The Governor Party – Managers I

My recent post Urbans and Suburbans in State Government engendered some good discussion on these pages and got picked up over at by the Government Relations and Public Policy Professionals of Massachusetts, or GovProsMass for short (join them at linkedin if you are in the field). Several of the GovProsMass who responded disagreed with me but it was a good discussion with knowledgeable people. That prompted me to go back to the work I’ve been doing on Edgar Litt’s The Political Cultures of Massachusetts, this time on Litt’s managers. Or as I identified them in the Urbans and Suburbans post, the Governor Party. To be governor you must be a manager.

That wasn’t always the case. Those Litt identified as workers could be governor, as could patricians. But patricians are pretty rare these days and when they crop up, like Bill Weld, they appeal as managers. We don’t elect workers to the corner office anymore; workers get the legislature. Litt’s last group was yeomen but their impact is now channeled through the Tea Party.

Managers are highly educated, middle to upper middle class, and believe in rationality and competence. They have a global outlook and are liberal on social issues like abortion and same-sex marriage. They are concerned with the welfare of the less well-off but want to be assured that their tax dollars are spent efficiently and without the diversions of political patronage.

When Litt wrote in 1965 the managers were the rising power and the workers were receding. That was in part a result of post-WWII factors like the GI Bill. Irish, Italian and other of the “new races” once derided by the Protestant establishment were graduating college and assuming leadership positions not only in politics but in law, business, and medicine. James Michael Curley was out, Jack Kennedy was in.

Reformers saw much to object to in the Democratic establishment. Some including the ambitious Brookline state representative Michael Dukakis formed the Commonwealth Organization of Democrats (COD) to challenge the party regulars. Given the upheaval of Vietnam, the civil rights and women’s movements as well as the ongoing corruption in the state, COD’s timing was impeccable. By 1974 Dukakis had seized the Democratic nomination and the corner office from the stunned Irish regulars. Except for a brief
interregnum in the Ed King years, the managers have controlled the governor’s office.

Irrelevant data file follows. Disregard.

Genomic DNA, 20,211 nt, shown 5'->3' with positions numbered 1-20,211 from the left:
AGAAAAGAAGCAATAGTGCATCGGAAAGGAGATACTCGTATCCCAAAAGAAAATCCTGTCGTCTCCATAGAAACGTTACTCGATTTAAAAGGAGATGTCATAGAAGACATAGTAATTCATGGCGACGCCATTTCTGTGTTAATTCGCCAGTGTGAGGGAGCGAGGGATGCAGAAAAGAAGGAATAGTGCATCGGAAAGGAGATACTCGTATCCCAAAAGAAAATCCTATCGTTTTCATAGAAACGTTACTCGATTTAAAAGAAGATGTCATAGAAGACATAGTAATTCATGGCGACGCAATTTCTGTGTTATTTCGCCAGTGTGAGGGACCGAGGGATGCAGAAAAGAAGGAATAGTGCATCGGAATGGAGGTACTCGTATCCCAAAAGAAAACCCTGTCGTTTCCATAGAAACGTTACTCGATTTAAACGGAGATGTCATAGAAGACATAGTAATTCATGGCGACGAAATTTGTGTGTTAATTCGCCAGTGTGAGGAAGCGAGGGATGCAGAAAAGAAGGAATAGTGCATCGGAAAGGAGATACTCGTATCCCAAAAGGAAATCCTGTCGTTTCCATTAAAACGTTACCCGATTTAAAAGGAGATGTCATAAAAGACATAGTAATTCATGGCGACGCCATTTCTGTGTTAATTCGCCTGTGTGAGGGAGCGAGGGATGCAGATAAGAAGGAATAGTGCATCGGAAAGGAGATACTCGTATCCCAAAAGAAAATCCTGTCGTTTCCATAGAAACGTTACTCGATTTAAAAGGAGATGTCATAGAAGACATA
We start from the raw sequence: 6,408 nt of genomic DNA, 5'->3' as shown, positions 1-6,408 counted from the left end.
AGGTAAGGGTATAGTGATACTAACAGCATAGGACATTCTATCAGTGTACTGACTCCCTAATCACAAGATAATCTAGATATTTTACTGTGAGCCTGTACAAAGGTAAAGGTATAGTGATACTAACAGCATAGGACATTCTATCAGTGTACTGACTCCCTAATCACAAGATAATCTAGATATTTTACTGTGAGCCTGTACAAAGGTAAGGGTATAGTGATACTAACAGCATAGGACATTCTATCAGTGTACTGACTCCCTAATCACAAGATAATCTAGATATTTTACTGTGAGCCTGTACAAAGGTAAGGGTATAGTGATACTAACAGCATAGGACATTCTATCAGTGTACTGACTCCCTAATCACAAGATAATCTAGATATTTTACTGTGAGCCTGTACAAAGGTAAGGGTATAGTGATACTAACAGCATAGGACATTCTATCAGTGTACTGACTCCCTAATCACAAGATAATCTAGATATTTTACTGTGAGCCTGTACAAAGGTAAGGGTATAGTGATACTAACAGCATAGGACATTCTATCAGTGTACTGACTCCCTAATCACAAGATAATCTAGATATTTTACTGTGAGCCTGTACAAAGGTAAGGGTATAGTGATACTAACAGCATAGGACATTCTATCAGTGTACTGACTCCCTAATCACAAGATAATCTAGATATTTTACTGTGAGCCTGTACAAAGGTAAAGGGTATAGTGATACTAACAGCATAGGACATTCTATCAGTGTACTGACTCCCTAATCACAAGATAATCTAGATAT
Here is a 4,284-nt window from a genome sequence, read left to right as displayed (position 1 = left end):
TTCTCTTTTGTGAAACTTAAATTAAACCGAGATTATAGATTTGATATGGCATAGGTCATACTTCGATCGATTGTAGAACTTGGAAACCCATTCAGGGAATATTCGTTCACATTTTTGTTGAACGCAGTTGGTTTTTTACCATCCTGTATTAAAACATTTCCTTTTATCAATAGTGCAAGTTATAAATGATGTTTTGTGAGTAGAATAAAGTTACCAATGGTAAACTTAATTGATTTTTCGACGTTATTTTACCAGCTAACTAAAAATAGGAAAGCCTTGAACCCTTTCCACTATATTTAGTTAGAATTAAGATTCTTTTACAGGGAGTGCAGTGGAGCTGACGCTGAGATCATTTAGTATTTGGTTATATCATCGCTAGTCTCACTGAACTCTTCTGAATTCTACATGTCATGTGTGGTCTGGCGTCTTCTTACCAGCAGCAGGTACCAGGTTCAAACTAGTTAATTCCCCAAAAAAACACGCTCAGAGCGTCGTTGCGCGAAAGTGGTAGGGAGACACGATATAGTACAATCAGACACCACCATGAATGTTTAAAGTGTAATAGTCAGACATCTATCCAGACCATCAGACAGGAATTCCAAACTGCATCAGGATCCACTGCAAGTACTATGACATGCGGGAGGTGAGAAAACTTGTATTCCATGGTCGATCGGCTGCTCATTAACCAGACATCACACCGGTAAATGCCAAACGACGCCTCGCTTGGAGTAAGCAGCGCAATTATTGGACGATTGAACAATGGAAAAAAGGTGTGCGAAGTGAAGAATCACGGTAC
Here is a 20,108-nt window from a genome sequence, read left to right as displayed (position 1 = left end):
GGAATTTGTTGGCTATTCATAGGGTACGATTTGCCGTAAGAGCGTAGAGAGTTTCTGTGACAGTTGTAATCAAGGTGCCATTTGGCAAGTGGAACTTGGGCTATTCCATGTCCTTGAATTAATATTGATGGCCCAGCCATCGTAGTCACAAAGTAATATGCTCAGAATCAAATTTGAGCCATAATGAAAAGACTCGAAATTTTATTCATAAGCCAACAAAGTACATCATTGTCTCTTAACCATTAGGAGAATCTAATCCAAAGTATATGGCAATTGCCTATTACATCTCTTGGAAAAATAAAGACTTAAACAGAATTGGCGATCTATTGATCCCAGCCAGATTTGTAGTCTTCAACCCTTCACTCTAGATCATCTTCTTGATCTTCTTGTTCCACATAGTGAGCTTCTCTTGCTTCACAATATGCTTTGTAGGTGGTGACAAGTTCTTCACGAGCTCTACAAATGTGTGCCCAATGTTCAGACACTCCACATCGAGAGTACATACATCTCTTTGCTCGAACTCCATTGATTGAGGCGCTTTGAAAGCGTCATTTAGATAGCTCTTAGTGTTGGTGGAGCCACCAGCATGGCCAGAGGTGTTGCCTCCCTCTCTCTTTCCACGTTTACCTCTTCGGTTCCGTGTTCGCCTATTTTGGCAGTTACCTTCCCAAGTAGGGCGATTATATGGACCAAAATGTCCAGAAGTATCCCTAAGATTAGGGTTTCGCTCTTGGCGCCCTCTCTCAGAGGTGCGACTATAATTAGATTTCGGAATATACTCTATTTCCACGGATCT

The only Democratic candidate with a worker mindset to gain the gubernatorial nomination in twenty years was John Silber – and he was a university president with a history of tough management tactics. Subsequent nominees of the Democratic Party were all part of or at least paid homage to the managerial culture. Even Deval Patrick, who makes much of his impoverished upbringing in Chicago, is equally the boy from the South Side as the man from Harvard and Harvard Law, not to mention the board of directors of Coca-Cola.

The case is similar on the Republican side. Bill Weld was a patrician but dependent on the votes of managers. Paul Cellucci was a descendant of small town businessmen but he gained essential political traction as Weld’s lieutenant governor.  Western Massachusetts’s Jane Swift was elected as Cellucci’s lieutenant governor and took the corner office when Cellucci decamped for Canada as Unites States ambassador. She was brushed aside by Mitt Romney. Romney relied upon his business background to attract voters in 2002. His lt. governor, Kerry Healey, was raised in straitened circumstances but by the time she entered into public life had graduated from Harvard and attained a PhD at Trinity College in Dublin.  Republican 2010 nominee Charlie Baker made his name as a manager nonpareil, first in the Weld administration and later by turning around the financially ailing Harvard Pilgrim Health Care insurance company. One damaging blow to his 2010 gubernatorial campaign was Michael Rezendes’ and Noah Bierman’s Boston Globe examination of his record as a manager of the Big Dig.

Ask Tim Cahill. Once he could have challenged Deval Patrick with worker backing in the Democratic primary (like King defeated Dukakis, or Silber in 1990). By 2010 that task was hopeless and Cahill tried to carve out a plurality in the general election as an independent.

That was a fool’s errand. We only elect members of the Governor Party to the corner office.

About Maurice T. Cunningham

Maurice T. Cunningham is Associate Professor of Political Science at the University of Massachusetts at Boston. He teaches courses in American government including Massachusetts Politics, The American Presidency, Catholics in Political Life, The Political Thought of Abraham Lincoln, American Political Thought, and Public Policy. His book Maximization, Whatever the Cost: Race, Redistricting and the Department of Justice examines the role of the DOJ in requiring states to maximize minority voting districts in the Nineties. He has published articles dealing with the role of the Catholic Church in Massachusetts politics and on party politics in the state. His research interests focus upon the changing political culture of Massachusetts.
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